Best American Comics 2011 isn’t a bad book, I was enthralled and engaged on various levels, but it’s not an awesome book either. In some of the works, we’re given snippets of story rather then the entire story line, which can be jarring when the editing between artists is not made clear. So if you’re reading a page about rainbows and sunshine and the next page is about dragons and pillaging, and the work between the artists is similar enough, you get really confused on what story is ending and what story is beginning. Additionally, some of the work apparently required explanation, which is provided the back of the book in the introduction to the artists and writers section. Being lead by the artist/writer on what I should be thinking indicates they themselves don’t know what the hell they were doing3 and that irritates me to no end.
And other problem with the work, is that since some of the pieces are taken as snippets, and thus out of the original context, some of the meaning is lost. If this art form, for it is art, is to be understood with the images AND words, moving it from its orignal location, in some instances, loses the intent of the meaning. This wasn’t prevalent in all of the snippets, but in others it was definitely was noticeable.
Maybe, ultimately, I’m disappointed because I didn’t fall in love with any of the characters, writers, or artists in this anthology. I felt like, even ironically, there should be some kind of guarantee with Best American that I will love at least one thing, but I didn’t. My interest was piqued by some of the work showcased but I felt like overall it was too hit or miss. I felt like some of the editing choices were phoned in and as a reader, I picked up on that. I did, however, appreciate that the series editors added a list of notable works for the year, that were not included in the anthology, in the index. The sheer number of titles alone here, many highly regarded, does give me other options to explore.
1. This smells like a new project. And yes, I concede that I’m hoarding Kindle books but in my defense, they were (mostly all of them) free! And they are (mostly all of them) classics! Except for that bad free porn I downloaded, which scared my eyes and brain, but that is neither here nor there.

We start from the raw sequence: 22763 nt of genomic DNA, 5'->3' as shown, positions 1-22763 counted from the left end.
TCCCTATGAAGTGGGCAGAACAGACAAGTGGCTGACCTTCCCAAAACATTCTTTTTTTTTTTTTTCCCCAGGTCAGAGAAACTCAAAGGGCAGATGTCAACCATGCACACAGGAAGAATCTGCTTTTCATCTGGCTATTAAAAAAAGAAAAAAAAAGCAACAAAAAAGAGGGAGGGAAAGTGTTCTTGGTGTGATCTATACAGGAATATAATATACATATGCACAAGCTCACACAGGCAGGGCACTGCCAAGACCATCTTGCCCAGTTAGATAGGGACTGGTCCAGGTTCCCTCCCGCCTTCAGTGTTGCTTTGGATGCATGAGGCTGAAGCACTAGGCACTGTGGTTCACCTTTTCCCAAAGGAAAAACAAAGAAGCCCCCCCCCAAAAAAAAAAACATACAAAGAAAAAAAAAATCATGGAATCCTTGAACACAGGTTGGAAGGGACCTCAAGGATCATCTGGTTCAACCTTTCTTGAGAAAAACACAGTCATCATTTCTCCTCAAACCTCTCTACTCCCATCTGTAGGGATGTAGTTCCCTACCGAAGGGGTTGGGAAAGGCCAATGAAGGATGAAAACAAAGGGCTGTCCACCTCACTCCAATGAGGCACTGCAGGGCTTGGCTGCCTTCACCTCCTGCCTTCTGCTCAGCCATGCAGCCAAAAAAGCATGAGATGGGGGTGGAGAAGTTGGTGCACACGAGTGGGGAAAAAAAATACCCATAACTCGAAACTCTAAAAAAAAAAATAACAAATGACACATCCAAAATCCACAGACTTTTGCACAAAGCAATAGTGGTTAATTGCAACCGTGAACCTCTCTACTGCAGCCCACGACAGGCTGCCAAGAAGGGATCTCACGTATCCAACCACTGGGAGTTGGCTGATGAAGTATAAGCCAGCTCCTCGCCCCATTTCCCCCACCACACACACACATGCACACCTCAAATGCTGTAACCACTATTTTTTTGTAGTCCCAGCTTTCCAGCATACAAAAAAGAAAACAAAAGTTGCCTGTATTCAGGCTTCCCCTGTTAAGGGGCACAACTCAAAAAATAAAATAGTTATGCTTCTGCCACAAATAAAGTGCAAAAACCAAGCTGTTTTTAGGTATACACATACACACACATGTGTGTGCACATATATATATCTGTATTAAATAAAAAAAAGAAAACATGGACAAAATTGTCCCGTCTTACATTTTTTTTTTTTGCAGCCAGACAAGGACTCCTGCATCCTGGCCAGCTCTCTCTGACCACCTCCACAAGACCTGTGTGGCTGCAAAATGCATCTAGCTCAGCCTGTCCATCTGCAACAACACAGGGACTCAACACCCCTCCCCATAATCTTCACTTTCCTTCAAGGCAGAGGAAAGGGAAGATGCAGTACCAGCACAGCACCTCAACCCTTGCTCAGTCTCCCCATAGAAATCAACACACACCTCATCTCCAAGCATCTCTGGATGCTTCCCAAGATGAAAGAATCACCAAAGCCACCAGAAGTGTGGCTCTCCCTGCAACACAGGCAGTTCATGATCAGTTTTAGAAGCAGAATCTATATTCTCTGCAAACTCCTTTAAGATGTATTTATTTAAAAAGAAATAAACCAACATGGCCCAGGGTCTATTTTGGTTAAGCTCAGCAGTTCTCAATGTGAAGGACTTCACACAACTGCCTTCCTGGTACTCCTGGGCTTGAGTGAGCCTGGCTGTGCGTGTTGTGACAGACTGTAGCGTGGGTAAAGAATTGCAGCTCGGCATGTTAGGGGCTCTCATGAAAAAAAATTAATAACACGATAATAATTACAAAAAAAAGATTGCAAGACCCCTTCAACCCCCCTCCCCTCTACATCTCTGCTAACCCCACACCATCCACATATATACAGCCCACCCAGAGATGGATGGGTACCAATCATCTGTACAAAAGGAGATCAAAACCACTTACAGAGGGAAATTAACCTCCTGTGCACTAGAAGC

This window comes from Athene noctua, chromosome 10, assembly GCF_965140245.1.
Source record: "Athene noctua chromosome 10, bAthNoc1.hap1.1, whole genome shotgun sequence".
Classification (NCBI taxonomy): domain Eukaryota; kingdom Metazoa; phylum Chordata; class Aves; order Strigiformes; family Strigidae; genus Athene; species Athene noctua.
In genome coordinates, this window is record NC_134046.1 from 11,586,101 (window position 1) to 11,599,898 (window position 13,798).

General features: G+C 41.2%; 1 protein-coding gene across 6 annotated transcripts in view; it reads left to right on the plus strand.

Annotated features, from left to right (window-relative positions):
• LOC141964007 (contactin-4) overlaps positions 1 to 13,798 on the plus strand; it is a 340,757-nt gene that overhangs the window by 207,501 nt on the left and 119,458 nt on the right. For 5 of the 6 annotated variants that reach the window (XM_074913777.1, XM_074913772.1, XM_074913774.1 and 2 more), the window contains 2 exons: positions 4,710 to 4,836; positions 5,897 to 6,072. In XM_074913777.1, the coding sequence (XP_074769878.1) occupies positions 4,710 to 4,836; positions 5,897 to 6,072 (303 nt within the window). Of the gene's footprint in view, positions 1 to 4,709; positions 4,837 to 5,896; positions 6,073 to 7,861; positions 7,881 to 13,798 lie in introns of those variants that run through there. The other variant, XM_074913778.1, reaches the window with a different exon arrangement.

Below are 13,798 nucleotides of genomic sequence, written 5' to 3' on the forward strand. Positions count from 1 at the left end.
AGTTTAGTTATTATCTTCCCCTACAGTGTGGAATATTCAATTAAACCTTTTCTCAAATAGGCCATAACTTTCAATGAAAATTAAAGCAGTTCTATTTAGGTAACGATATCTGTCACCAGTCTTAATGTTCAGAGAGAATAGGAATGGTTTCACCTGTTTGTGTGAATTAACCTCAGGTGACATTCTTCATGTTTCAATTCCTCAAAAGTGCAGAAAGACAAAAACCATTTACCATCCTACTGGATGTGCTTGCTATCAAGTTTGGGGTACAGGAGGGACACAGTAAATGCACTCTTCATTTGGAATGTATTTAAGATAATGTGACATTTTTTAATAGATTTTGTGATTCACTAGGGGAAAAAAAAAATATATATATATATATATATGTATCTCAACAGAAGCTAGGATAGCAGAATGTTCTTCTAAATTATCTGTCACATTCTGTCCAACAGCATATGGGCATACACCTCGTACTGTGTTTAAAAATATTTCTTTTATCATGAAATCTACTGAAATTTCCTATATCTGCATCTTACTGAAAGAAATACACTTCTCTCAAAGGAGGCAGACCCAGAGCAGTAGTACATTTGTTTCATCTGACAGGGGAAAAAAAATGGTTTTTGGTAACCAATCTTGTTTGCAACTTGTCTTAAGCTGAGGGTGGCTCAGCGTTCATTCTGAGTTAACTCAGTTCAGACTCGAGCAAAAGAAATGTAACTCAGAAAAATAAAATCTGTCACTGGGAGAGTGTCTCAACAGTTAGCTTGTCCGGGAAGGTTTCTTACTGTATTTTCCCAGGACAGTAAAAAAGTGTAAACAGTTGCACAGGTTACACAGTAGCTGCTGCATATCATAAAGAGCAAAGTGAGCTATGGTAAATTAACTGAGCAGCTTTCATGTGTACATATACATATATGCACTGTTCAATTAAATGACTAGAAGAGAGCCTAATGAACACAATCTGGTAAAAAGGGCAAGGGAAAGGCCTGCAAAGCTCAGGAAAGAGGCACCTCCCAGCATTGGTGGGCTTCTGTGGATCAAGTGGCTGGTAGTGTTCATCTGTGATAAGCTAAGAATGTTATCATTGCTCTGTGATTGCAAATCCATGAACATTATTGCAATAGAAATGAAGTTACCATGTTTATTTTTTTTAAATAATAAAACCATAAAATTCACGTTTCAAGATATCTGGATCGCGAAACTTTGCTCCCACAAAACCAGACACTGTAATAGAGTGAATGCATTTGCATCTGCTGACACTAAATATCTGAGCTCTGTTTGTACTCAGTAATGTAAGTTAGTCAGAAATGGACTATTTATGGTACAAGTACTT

2. Which explains why I am totally into this series. A lot.
3. I have a vague crankypants attitude towards Salman Rushdie for this very reason, In a fairy recently interview, someone asked Rushdie his thoughts were on critics or people who were not fond of his work and he stated that he hoped one day their tastes would be sophisticated enough to enjoy him.
House of Night (5 book miniseries) | 3.5/5
Quick Summary: Miniseries that takes place behind and between the scenes of Betrayed, the second novel in the HoN series by P.C. Cast and Kristin Cast.
I picked up House of Night for two reasons: Issue #1 was staring at me in my face AND I liked the cover art. Since House of Night was released in November, I was able to find all five issues fairly quickly and read the series in quick succession. The story was pretty simple: main protagonist, Zoey Redbird, has become the unwilling leader of the Dark Daughters, an elite society at her vampire boarding school. Each issue covers Zoey’s journey to leadership while she masters the five elements bestowed on her while figuring out the lesson behind each element. As each element has its own goddess attached to it, much of the comic is spent on that back history of the goddess and the lesson Zoey is to learn. Think of this as Hex mashed with Twilight.
Continue reading “Bagged & Boarded: House of Night”